• patient education;
  • active participation of the patient;
  • involvement of the family;
  • nutrition;
  • art; and
  • music.

These are thought to improve patient outcomes [1]. Furthermore, some think that patients will benefit from learning how to cope with healthcare processes before they enter into those processes and that this knowledge will result in better outcomes [2].

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two

[The Current Healthcare Ecosystem]

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An example of this would be classes to prepare couples for childbirth. These classes teach prospective parents the different stages of labor and strategies for dealing with the challenges associated with each stage. They cover options for pain management such as breathing and relaxation techniques and/or analgesics. The classes also provide education about clinical options such as induced labor and caesarian sections, and they cover practical issues such as what to wear and what kind of car seat to buy to transport the newborn home.

In fact, we know from personal experience that this type of education is enormously beneficial in reducing stress and improving the decision-making ability of patients who are involved in healthcare processes.

As a result of this movement, some healthcare organizations have tried to re-engineer the processes by which care is delivered in order to make it more patient focused. This is accomplished, in large part, by bringing the therapy to the patient rather than bringing the patient to the therapy.

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3

[A Life-Long Continuous Learning System]

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For example, storing more supplies and equipment in the patient’s hospital room means that more services can be performed in the room. Obviously, this trend has significant implications for the operations management function in healthcare organizations in the areas of layout and human resources management. Supplies and equipment may be arranged differently to facilitate patient-focused care.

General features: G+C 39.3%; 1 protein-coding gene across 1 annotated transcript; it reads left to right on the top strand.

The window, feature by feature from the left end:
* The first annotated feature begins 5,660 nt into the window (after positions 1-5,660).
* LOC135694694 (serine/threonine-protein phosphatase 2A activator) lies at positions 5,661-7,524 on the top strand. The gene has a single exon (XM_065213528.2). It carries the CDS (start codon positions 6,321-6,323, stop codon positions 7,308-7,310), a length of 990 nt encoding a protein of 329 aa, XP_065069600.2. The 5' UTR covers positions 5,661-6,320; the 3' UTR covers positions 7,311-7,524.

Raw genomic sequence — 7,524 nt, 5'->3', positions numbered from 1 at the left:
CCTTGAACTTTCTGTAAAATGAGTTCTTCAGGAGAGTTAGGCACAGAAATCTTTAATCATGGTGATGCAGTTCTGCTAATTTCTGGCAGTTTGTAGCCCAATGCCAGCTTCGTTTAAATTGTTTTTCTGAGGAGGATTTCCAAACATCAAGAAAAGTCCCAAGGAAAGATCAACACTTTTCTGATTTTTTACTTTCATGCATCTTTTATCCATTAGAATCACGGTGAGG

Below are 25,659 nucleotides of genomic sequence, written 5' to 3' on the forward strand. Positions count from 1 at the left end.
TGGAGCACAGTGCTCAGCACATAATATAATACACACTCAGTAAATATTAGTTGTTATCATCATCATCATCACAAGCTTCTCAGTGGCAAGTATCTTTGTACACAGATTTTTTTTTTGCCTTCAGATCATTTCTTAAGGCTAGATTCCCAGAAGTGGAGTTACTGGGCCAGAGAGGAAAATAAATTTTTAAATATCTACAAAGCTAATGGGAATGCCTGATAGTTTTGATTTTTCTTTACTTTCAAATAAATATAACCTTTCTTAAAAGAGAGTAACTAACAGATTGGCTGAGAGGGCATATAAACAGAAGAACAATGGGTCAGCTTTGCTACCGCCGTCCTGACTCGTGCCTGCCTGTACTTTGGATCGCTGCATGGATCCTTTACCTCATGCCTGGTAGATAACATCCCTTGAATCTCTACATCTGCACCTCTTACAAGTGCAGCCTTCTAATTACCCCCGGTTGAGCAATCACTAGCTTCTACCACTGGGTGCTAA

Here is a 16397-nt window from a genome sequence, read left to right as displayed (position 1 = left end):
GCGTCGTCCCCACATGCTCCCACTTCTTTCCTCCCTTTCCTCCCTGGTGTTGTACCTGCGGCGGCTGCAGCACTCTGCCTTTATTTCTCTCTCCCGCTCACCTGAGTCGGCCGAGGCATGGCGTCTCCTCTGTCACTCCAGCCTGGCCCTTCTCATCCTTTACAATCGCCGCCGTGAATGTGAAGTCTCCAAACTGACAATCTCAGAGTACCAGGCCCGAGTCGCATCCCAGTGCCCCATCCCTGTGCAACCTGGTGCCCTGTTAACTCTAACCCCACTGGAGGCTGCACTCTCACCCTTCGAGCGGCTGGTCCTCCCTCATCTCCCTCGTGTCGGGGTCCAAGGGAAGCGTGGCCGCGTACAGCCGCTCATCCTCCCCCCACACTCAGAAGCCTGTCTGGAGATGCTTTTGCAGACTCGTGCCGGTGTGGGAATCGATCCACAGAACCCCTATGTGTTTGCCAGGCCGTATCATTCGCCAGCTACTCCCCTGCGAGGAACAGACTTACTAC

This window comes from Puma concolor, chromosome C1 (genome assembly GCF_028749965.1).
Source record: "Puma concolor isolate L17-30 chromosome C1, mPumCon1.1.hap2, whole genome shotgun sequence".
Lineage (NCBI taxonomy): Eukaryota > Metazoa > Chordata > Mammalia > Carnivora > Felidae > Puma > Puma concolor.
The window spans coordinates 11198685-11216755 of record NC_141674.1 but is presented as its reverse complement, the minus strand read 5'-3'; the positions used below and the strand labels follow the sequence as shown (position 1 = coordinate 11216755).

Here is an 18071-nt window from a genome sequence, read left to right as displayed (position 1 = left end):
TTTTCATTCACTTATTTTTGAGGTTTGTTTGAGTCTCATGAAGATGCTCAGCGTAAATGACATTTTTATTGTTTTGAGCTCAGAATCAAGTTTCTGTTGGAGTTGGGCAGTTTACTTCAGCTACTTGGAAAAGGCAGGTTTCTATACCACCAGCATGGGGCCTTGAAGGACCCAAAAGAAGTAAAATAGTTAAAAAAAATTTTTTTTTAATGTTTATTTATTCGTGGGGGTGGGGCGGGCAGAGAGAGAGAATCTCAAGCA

Considerable staffing changes and cross training may be in order, to provide this type of service. Changes in facility layout to implement patient-focused care and reduce nonproductive movement of patients and personnel should be considered, especially when a facility is contemplating expansion or renovation of facilities.

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Citations and References

[1]  See Mang, A.L. “Implementation Strategies of Patient-Focused Care.” Hospital and Health Services Administration. 40:3 (1995): 426-525; and Kremitske, D.L. and West, D.L. “Patient-Focused Primary Care: A Model.” Hospital Topics. 75:4 (1997): 22-28.

[2]  Douglass, K. “No Pain; Big Gain.” Hospitals and Health Networks. 72:20 (1998): 38-39.

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Understanding the Failure to Recognize Mutual Fund Fees

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Going Granular and Deep with Obligatory “Fund Facts”

[By Dr. David Edward Marcinko MBA CMP™]

DEM blueAn attractive investment and a polished sales pitch can often hide the underlying costs of the investment, leading some medical professionals to give up a significant portion of the long-term growth of their assets to fees. Fees absolutely matter.

In a good market investors have a propensity to ignore them and in challenging markets they are scrutinized, but in the end no matter what type of market we are in fees do make a substantial difference in your long-term investment returns.